Why does 'auto' not respect the unary minus operator?

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I'm quite new to C++ but I find this behaviour of auto weird:

class A{};  int main() {     A a;     auto x = -(sizeof(a));     cout << x << endl;     return 0; } 

Variable x is unsigned in this case although I used the unary minus operator at the initialiation of the variable. How come that only the return type of sizeof (std::size_t) is considered but not the fact that the stored number will be negative because of the used operator?

I'm aware of size_t being an unsigned int.

I've tried this with GCC 8.1.0 and C++17.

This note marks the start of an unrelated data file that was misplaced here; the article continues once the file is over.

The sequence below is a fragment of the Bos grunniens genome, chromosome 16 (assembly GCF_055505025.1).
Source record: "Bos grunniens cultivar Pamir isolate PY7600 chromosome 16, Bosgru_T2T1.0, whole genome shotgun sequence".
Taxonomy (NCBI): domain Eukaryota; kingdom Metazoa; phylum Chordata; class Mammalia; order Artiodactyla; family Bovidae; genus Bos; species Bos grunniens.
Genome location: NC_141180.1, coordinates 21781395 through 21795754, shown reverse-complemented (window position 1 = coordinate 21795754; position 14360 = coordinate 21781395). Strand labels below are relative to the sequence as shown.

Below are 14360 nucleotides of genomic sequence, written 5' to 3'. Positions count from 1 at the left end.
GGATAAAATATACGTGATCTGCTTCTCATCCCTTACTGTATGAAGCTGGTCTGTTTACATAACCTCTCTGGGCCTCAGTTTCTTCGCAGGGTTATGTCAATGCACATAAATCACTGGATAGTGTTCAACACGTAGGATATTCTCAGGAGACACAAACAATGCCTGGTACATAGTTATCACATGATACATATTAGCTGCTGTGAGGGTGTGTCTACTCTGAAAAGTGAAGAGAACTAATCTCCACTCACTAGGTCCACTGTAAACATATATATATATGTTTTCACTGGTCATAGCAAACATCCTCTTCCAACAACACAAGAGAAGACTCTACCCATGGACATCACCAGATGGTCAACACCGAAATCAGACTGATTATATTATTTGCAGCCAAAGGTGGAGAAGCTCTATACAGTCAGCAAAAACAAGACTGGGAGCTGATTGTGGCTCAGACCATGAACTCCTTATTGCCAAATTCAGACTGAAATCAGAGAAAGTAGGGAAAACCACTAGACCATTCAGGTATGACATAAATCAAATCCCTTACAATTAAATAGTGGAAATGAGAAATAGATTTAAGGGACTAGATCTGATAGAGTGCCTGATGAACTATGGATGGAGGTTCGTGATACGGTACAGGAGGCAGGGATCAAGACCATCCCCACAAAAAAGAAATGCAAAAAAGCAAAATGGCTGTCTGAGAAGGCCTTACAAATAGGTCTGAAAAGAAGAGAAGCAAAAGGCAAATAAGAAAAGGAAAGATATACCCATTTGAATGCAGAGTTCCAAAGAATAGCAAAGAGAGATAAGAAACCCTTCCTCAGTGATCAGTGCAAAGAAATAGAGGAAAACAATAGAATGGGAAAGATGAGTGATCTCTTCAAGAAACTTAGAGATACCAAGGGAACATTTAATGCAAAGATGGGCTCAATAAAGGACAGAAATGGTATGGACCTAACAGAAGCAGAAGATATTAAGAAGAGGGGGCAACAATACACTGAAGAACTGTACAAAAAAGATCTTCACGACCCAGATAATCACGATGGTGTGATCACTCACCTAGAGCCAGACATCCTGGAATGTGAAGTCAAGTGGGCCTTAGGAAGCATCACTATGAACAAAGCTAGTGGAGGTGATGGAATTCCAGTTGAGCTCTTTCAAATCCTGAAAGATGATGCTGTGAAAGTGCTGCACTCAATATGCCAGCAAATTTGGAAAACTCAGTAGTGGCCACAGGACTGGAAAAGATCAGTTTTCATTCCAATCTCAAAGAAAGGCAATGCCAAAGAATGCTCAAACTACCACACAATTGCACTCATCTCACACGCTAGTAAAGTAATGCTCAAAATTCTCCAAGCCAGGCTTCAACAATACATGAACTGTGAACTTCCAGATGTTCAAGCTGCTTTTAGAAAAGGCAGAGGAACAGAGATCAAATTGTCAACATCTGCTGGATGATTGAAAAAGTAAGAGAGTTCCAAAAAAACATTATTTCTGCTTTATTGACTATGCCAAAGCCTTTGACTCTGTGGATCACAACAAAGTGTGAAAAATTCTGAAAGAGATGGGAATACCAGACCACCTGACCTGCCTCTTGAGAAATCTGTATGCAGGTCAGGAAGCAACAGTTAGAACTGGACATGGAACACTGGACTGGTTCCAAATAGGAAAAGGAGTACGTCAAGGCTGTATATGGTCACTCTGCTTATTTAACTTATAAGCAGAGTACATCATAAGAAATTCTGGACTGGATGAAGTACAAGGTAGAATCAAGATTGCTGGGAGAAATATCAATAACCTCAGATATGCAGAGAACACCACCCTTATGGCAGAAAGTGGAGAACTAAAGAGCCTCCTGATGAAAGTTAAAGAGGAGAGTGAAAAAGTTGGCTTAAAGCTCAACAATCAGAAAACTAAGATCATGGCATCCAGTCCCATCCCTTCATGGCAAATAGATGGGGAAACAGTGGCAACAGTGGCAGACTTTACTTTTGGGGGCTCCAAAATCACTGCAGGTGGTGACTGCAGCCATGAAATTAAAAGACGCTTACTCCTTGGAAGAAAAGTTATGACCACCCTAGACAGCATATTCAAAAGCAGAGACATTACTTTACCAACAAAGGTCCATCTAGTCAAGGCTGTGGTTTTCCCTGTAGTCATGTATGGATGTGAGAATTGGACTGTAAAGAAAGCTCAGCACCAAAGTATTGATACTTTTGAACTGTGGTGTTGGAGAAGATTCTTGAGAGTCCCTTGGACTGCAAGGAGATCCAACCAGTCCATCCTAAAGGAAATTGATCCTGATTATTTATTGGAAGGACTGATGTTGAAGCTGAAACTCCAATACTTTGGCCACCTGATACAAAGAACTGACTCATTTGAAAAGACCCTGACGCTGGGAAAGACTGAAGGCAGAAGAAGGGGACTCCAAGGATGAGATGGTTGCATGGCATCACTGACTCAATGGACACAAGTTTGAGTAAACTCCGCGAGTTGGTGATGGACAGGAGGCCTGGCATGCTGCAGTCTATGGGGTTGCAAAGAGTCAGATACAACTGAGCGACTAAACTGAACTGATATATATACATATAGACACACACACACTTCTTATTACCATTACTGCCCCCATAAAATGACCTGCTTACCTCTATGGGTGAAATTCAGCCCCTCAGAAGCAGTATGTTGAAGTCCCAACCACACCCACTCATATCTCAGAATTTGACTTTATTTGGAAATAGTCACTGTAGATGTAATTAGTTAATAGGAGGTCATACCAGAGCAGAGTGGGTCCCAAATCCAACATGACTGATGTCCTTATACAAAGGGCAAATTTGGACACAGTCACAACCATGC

The actual issue here is that use of unary minus operator, just like the rest of built-in arithmetic operators, is a subject to integral promotions. So surprisingly the result of applying unary minus to size_t will be still size_t and there is no need to blame auto.

Counter-example. In this case due to integral promotions type of x will be int so output will be -1:

unsigned short a{1}; auto x{-a}; cout << x << endl; 


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